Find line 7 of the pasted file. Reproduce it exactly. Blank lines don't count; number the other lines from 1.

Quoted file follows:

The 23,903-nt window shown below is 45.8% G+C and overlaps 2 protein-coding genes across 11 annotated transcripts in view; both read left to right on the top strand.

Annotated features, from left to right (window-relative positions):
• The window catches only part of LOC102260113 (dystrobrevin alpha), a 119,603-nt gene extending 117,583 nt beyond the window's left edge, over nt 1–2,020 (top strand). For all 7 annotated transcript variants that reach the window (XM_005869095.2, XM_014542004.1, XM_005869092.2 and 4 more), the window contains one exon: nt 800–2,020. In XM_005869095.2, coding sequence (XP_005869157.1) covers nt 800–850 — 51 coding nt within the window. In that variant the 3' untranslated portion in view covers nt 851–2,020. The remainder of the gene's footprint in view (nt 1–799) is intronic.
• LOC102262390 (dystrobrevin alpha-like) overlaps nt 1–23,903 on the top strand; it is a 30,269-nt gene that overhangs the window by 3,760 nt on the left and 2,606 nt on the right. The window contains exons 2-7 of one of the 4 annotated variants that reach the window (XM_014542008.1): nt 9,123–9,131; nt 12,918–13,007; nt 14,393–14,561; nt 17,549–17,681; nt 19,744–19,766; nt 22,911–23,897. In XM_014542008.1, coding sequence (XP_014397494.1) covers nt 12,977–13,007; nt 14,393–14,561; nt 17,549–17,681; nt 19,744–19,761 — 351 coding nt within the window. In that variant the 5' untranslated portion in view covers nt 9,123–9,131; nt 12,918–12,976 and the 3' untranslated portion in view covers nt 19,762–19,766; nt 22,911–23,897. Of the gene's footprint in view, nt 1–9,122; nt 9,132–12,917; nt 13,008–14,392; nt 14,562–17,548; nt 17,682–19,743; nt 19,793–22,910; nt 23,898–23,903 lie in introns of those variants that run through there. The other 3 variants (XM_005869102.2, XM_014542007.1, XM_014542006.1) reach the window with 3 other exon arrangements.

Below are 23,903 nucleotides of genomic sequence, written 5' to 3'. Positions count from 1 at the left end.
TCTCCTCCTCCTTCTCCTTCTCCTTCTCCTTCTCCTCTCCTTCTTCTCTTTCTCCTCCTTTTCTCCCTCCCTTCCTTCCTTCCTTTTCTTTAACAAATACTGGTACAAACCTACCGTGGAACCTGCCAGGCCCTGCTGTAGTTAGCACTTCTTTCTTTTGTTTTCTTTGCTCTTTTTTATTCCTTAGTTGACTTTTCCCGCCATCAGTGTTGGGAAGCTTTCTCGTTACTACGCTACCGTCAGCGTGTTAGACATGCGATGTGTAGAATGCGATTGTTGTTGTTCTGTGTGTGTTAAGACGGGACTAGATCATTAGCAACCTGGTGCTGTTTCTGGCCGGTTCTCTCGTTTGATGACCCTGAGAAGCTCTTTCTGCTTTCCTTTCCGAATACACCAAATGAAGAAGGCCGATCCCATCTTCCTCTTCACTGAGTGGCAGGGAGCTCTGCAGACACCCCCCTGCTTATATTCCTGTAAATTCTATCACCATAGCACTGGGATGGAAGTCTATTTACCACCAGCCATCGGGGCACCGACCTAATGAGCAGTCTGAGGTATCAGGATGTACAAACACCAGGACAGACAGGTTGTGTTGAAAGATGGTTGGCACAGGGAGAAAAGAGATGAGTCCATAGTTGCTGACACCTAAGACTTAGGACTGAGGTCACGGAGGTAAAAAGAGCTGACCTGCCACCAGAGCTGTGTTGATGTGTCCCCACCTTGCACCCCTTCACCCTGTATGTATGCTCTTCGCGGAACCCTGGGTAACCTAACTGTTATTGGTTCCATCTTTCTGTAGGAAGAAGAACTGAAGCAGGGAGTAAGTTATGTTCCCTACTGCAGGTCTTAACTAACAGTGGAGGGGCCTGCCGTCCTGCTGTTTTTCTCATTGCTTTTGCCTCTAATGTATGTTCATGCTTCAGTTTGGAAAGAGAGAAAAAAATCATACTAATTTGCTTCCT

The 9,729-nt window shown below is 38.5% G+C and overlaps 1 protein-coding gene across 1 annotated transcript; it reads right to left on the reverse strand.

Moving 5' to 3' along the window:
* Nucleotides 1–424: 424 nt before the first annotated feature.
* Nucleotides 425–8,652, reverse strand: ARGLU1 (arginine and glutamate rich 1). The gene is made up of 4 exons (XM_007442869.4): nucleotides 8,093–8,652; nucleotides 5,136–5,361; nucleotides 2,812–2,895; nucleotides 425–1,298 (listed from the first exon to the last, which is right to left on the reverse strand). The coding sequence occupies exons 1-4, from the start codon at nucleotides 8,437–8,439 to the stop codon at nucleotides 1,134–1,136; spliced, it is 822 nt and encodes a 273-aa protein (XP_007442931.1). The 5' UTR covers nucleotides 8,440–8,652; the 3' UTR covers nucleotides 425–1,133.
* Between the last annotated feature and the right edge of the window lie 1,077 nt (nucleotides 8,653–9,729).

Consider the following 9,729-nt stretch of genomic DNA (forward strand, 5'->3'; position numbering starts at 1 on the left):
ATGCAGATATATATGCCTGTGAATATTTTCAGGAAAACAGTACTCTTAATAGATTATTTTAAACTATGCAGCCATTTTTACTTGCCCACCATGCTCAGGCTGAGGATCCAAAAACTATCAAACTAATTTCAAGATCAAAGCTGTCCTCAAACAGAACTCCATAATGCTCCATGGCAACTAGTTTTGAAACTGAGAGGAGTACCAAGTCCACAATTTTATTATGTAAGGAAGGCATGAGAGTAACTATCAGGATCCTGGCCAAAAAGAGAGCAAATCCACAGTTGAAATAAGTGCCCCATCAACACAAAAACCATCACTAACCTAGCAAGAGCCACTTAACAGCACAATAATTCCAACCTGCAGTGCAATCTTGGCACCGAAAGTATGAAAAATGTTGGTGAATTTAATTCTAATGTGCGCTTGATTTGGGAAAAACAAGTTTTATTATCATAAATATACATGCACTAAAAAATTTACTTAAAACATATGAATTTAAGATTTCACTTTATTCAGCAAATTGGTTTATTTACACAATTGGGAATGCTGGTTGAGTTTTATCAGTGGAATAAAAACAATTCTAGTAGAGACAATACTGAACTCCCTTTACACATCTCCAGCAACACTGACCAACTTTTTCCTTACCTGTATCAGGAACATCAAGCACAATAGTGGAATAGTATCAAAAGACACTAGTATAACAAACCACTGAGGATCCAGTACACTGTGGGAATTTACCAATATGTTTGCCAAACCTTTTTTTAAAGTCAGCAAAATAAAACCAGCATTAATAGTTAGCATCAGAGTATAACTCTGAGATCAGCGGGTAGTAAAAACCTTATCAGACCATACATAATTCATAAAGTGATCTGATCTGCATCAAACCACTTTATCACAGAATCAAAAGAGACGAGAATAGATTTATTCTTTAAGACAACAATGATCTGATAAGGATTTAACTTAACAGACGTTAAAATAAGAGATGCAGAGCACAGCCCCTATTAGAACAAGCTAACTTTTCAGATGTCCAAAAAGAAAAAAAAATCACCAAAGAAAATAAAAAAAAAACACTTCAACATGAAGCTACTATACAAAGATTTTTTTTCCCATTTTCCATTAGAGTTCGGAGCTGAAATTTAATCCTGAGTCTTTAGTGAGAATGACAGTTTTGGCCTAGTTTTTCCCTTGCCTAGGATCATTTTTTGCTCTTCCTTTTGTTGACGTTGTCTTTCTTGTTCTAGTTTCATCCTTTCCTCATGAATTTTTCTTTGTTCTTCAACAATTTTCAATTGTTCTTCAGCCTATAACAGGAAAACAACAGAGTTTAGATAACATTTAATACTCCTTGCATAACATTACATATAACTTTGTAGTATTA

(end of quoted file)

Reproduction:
The 9,729-nt window shown below is 38.5% G+C and overlaps 1 protein-coding gene across 1 annotated transcript; it reads right to left on the reverse strand.